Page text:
Okay, on to B – Resurrection didn’t happen, it’s a trick, a myth, a scam, a … you may fill in the blank with whatever negative response you see fit. And whereas not all who espouse these thoughts are cynical, angry skeptics, some are. And you know if I believed what they believe I can see how they could get ticked off.
   “To think someone is trying to insult my intelligence, to con me, to take me for a simpleton, to “sell me a bill of goods” and expect me to swallow the whole thing just because they say it’s so – well, I’m not going to do it. Moreover they condemn me because I won’t go along with the deception. They behave in a very hateful way and won’t even bother to hear my side of things. Well, count me out.  I’ve got no use for that sort of attitude.” (By the way, neither did Jesus.)
   For the B folks Easter is, at best, Peter Rabbit, Easter egg hunts, Spring awakening (though not necessarily in Texas), maybe some pastels, pretty flowers and Irving Berlin’s hit song, “Easter Parade”.  It’s nothing much more than that. Sadly, it can’t be, really.
   Here is where I want to point out that this bit of scribbling has not been created to convince you that I’m right and you’re wrong. Nope, that’s not my job and not my purpose in laying out these particular paragraphs. If I truly am to treat you in a Christ like manner then that means allowing you to choose whether to believe or not – not brow beat you into thinking the way I want you to think. Here again – that’s not the way Jesus dealt with folks in His ministry – brow beating was not on His list of how to do things. And since he set the standard, well then …
 Now we come to the A people, people who do believe that Jesus was in fact raised from the dead on Easter morn. For us the event was real. It happened and it was/is life changing. Now I’ll pause a minute or so as to avoid going into “church speak”, lest this part sound like the “pitch” for a bargain I’m trying to get you to buy into.
   Okay, let me digress for a moment.
   When I thought about writing down the preceding paragraphs it was obvious to me that at some point I needed to answer the question for myself “What does Easter mean to me, today?” Remarkable as it may seem, this was not as easy to answer as I thought it would be – short of just giving a kind “knee jerk” reaction. And so here’s my answer to the question I started out with.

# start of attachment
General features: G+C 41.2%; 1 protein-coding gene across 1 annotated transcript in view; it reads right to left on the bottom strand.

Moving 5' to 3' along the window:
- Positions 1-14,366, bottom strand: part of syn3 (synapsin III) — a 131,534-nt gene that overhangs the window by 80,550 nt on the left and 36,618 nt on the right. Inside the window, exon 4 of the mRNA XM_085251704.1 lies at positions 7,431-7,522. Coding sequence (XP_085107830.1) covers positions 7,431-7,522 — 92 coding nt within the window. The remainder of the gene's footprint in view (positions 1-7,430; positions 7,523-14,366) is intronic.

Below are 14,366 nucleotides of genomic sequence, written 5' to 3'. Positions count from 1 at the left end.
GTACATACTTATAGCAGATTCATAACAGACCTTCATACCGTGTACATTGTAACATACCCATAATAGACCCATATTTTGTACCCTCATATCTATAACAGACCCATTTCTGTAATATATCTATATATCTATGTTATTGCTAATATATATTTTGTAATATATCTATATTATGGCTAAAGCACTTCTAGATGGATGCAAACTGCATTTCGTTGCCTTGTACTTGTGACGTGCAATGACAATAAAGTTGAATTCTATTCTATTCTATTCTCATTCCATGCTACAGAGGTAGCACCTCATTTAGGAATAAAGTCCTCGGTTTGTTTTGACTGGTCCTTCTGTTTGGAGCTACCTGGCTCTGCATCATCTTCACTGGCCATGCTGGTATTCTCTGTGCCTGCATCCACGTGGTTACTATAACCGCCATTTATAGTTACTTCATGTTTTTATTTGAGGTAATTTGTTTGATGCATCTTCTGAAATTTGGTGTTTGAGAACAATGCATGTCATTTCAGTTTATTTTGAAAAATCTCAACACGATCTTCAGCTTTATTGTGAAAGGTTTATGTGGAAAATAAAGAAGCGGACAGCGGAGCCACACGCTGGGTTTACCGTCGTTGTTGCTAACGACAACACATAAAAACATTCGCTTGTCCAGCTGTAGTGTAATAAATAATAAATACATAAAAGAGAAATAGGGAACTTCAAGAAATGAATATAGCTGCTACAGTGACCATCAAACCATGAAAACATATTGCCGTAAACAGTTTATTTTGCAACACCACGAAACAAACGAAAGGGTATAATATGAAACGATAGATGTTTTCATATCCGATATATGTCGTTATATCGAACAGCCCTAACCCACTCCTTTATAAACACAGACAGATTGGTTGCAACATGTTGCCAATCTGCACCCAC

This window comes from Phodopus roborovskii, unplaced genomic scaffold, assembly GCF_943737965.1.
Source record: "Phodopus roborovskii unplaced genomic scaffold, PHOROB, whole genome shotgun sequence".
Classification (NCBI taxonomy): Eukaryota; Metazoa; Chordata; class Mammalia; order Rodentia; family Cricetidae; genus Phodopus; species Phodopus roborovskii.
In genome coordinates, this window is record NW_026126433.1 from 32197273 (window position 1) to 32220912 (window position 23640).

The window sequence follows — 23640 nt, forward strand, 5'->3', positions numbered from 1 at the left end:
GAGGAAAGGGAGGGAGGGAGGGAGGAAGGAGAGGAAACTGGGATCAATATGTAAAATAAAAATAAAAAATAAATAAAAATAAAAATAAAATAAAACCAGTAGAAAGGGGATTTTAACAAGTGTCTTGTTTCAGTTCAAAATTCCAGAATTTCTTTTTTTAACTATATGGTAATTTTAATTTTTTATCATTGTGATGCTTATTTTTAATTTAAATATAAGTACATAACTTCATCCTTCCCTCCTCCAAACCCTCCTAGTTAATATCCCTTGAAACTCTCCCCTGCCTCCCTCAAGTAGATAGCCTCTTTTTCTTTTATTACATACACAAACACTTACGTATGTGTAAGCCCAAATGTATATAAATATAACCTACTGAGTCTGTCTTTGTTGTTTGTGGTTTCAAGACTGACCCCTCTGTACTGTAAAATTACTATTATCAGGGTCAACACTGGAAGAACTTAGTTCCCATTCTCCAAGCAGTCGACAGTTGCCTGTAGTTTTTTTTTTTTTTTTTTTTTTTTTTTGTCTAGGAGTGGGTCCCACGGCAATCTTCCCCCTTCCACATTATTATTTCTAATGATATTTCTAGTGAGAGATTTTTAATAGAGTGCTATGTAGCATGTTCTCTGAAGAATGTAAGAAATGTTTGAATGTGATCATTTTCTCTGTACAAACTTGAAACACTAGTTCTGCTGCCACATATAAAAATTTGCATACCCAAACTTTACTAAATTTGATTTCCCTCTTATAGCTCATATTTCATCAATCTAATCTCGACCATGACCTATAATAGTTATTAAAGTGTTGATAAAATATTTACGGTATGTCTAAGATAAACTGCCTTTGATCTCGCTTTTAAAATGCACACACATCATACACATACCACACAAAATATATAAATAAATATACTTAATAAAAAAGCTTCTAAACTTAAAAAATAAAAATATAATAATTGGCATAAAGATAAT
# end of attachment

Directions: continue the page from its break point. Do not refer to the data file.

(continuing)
Easter means nothing stops God from doing what He decides to do and that includes death. God has a way of bringing new life out of destruction, despite what it may look like to begin with. Anyone who saw what happened on the Cross when Jesus died would not have stood up and sung “Victory in Jesus”. Not then – but later, after the resurrection they could and would. Easter means the same God who raised Jesus from the dead can raise my spirits when their low, give me hope when it’s hard to find hope, give me a peace that really makes no sense in light of the circumstances, make me believe in the impossible because with Him impossible is just a word and most importantly help me believe that’s God’s big enough to … (fill in the blank.)
   So I’ll leave you with this to ponder –  Jesus being raised from the dead was either the greatest event in human history or it was the greatest hoax ever perpetrated on the human race. You get to decide. We all do. What does Easter mean to you?

Happy Resurrection Day
George Gagliardi, March 2016

Friday, January 1, 2016




As Long as We’re Still Here

The Christmas season has come and gone
It’s time to sing a different song
A song I wrote, a song of hope
That I hope will bring a cup of cheer
For the coming year

Long as we’re still here
Why not live out our own dreams
Those lovely, fragile, precious things
We hold within our heart
As long as we’re still here
Why not take a leap of faith
For endless possibilities